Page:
As thought leader Rita Gunther McGrath notes, there are two good things that can result from any innovation project: a great new product or business, or significant learning that can be applied within the organization. The second result too frequently gets treated like the Ark — a project that doesn’t deliver against initial expectations quickly goes into a box, is put in the warehouse, and is never spoken of again. Managers race to move away from the “failure” as quickly as possible. This sets off all sorts of bad behaviors. High-potential managers begin to avoid working on seemingly risky projects because they believe they can embellish their resumes more effectively by working on sure things. The company starts prioritizing low-risk, low-return ideas that can’t create meaningful growth. Zombie projects multiply because no one wants the scarlet “F” that comes from failure pinned to his or her resume. Worse, innovation teams working on doomed ideas can escalate resource commitments in hopes that they can somehow find a path out of a deepening hole. No one remembers that when you are deep in a hole, it might be time to stop shoveling.
Remember the reality: every idea is partially right and partially wrong. Missteps and course corrections are a core part of the innovation process. A seminal study in the mid-1980s found that many major new product innovation successes relied on lessons learned from historical failures. In fact, the authors found that the majority of the new product “failures” they studied were critical milestones that often presaged future successes. Typically, valuable insights came in the form of direct feedback about the viability of technology, consumer acceptance of features and pricing, as well as how to target new consumer segments and geographic markets.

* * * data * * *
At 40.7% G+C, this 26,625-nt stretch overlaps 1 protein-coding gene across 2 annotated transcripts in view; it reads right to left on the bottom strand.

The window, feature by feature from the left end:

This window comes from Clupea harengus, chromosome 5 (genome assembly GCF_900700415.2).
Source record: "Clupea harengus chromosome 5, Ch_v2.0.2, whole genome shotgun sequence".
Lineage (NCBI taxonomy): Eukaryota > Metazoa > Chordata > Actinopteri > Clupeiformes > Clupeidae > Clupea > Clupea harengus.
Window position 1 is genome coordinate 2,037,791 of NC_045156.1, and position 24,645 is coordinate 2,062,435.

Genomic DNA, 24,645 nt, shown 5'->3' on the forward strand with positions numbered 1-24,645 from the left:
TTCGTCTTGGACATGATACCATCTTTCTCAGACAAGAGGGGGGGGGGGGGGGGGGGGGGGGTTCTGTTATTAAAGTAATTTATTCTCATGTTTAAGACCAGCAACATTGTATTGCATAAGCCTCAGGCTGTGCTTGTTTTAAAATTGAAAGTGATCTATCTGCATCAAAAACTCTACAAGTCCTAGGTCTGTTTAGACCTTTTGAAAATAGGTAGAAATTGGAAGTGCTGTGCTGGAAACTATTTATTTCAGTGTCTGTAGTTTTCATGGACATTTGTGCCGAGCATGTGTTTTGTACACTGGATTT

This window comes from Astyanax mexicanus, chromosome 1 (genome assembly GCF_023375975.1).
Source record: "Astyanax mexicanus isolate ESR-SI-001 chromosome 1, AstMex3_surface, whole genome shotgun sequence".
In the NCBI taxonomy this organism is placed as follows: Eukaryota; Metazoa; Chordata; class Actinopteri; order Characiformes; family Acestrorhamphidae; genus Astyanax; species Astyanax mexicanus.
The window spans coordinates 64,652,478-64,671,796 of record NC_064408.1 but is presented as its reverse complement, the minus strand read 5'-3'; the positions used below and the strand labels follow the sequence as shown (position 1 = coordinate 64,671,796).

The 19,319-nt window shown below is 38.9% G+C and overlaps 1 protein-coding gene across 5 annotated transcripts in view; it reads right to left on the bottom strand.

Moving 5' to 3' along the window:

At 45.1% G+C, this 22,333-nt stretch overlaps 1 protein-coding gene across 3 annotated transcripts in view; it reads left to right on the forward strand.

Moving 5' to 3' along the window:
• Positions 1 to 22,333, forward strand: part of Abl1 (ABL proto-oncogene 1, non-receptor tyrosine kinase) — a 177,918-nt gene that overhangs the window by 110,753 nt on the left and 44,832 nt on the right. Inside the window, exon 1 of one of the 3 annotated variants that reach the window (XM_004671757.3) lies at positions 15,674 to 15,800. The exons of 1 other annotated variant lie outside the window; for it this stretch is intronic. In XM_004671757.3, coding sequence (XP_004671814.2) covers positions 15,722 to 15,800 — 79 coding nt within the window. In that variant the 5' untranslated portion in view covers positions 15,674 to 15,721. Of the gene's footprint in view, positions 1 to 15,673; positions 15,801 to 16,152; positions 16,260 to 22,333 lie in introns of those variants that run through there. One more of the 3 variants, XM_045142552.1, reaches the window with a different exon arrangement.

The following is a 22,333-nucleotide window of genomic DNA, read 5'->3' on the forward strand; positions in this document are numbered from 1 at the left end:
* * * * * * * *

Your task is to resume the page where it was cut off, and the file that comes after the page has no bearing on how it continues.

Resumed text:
The best companies seek to understand why they didn’t deliver against their initial expectations. Perhaps there is an opportunity to change direction but still succeed. Or perhaps the initial expectations—which are often based on nothing more than educated guesses—were wrong, indicating a need to fine-tune the process by which initial expectations are calibrated. Maybe the company learned that the idea that looked so good on paper wasn’t so good in reality. As long as that learning came without massive investment, a decision to stop a project and redirect resources in more promising directions should be celebrated.